Labour MPs threaten to quit the party in Parliament and become independents if left-wing activists deselect them

Labour MPs’ threat to quit over purge by left wing

Moderate Labour MPs are threatening to quit and sit as independents in the Commons if they are deselected as the left tightens its grip on the party.

The warning kicks off a new battle between self-described ‘moderates’ and left-wingers who have clinched power on Labour’s ruling body.


A landslide election result yesterday tipped the National Executive Committee (NEC) more or less in favour of Jeremy Corbyn and his left-slate allies.

This would make it easier to force MPs to face mandatory reselection after a review of Labour process reports back in the near future.

Prominent Jeremy Corbyn backer Paul Mason declared today: “Just like when we go to the coffee shop and get to choose between latte, cappuccino and tea, I want once in every five years to have it hanging over every lawmaker that they could be deselected if they don’t do their job properly.”

Momentum founder Jon Lansman, one of three new NEC members, told the Mirror last year: “We will not be campaigning to deselect anybody, but I am in favour of democratic selection processes.”

‘Moderate’ MPs fear reprisal by their local branches of the Labour membership, which has almost tripled under Jeremy Corbyn after his ideals inspired left-wingers to join.

But even if MPs were deselected by their party, they would be guaranteed their place as MPs regardless until the next general election.

So anonymous MPs have now warned The Times and the Daily Mail that they would quit the party’s grouping in the Commons and sit as independents if they are deselected by their local members.

That could leave Jeremy Corbyn and his whips down on numbers to win Commons votes for years before the MPs are ousted, or not, by the public at the next general election.

One told the Mail: “We would have no interest in toeing the line”.

Comedian Eddie Izzard, who failed to win an NEC seat, urged Jeremy Corbyn to put a stop to any move towards deselections.

“If we have all our time fighting against each other, I just don’t think that’s the way to go forward,” he told the BBC.

“We should be further ahead of the Tory party in the polls and that’s what I want to see. I would urge Jeremy to say ‘come on, let’s keep our eye on the prize’.”

Another MP told the Mirror: “It’s very serious and there is a risk of the Labour Party splitting.

“This would be a disaster for everyone concerned. The atmosphere since last year’s election has been a lot more collegial than the last Parliament – the leadership should be looking to build on that.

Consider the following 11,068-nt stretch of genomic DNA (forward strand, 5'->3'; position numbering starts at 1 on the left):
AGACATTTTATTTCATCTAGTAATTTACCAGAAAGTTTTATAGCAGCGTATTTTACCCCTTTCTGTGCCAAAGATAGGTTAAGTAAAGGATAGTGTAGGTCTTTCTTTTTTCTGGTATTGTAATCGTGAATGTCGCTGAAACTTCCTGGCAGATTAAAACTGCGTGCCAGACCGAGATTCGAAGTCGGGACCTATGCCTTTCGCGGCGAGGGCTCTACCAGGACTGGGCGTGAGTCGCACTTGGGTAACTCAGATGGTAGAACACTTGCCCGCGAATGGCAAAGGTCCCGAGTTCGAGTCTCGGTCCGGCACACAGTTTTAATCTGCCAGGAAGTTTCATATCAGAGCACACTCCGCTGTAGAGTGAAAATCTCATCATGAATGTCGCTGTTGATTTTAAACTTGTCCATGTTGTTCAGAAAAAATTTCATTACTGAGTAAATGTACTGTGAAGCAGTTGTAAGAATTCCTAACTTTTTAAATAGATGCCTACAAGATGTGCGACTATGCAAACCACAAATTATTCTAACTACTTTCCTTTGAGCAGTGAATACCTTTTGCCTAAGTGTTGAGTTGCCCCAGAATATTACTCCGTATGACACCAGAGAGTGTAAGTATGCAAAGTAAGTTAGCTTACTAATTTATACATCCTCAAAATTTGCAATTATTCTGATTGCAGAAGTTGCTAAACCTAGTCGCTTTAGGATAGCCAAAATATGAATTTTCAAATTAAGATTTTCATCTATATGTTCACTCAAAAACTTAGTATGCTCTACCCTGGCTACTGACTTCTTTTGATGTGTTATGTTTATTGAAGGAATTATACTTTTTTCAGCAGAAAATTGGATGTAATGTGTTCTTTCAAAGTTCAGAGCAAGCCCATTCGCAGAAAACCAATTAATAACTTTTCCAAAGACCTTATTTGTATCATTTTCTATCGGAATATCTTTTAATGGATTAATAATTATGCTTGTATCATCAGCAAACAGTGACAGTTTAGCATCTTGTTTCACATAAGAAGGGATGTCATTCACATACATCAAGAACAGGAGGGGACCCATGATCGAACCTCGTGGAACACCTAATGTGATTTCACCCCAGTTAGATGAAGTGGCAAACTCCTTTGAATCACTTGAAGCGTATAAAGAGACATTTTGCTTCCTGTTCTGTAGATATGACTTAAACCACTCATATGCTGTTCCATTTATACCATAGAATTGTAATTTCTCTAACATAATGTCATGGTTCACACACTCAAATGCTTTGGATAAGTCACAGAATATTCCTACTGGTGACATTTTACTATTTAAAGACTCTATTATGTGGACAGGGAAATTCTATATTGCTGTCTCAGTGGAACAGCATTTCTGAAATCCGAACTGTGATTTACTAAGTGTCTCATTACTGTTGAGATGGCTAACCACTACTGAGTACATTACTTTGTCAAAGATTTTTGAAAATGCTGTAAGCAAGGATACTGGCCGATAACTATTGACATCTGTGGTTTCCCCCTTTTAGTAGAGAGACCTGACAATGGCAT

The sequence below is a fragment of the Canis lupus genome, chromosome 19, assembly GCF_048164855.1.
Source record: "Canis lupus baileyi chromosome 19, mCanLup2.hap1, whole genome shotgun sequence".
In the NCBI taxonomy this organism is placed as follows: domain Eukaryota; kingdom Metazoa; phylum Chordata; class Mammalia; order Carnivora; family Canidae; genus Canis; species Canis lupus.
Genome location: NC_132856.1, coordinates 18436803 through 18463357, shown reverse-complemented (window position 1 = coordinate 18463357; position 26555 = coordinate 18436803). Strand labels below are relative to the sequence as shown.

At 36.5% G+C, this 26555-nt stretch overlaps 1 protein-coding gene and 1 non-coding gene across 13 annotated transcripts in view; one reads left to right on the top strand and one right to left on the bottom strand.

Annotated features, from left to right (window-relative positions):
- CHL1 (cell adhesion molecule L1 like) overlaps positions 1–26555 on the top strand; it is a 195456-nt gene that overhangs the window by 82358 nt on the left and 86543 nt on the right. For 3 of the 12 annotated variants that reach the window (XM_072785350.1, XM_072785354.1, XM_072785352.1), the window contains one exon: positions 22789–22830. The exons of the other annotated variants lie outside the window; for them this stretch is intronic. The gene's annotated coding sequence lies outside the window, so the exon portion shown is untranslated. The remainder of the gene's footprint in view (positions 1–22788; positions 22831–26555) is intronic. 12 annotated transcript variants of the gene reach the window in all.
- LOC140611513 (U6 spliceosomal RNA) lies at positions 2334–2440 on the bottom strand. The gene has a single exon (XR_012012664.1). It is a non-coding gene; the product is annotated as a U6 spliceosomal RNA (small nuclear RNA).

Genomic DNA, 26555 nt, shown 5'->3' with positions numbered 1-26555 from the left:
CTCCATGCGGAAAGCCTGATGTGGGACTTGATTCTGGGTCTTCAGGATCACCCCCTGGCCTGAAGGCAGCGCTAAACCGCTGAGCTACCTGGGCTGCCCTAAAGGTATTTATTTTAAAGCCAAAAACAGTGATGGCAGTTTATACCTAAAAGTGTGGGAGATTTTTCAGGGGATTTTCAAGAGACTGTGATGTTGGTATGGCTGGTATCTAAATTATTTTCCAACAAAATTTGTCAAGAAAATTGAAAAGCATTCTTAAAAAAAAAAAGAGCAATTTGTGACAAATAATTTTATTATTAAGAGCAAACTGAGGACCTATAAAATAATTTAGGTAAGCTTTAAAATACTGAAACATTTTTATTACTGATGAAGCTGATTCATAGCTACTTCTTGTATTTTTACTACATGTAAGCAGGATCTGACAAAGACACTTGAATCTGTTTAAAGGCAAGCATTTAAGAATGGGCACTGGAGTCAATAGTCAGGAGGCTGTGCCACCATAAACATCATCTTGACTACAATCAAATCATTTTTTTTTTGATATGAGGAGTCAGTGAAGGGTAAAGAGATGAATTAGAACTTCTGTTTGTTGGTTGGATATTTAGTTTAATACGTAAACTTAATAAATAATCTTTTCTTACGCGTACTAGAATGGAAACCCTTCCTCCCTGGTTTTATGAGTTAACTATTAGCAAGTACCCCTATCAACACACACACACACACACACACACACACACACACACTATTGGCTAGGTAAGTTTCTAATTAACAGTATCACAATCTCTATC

“Under the current rules every member already gets a vote on whether to keep their current MP or open up a full selection process. This talk of mandatory re-selections is both divisive and unnecessary.”

Currently sitting Labour MPs face a “trigger ballot” where each local branch, union branch and affiliated society branch in a constituency gets a single block vote on whether to keep them before a general election.

Only if they lose this block vote do they face a full-scale selection vote, pitted against rival candidates.

It’s suggested Labour could effectively skip straight to this step before each election – giving MPs no upper hand if they’re already in Parliament.

The issue could be addressed in an ongoing three-stage ‘democracy review’ that is being led by Jeremy Corbyn’s loyal political secretary Katy Clark.

She will present an initial report on the first stage of the review, concerning Young Labour, ethnic minorities and Women’s Conference, to the first meeting of the new-look NEC on Tuesday next week.

However a source at party HQ suggested the further two stages may only report back after Labour’s party conference in September.

Labour’s conference would have a final vote on many proposals, so this would mean some may not become party policy until late 2019.

A source close to Jeremy Corbyn told the Mirror: “Jeremy won’t introduce mandatory reselection for sitting MPs.”

Asked if the Labour leader would vote against anyone else’s motion to do so, the source avoided the question claiming it was “majorly hypothetical territory.”

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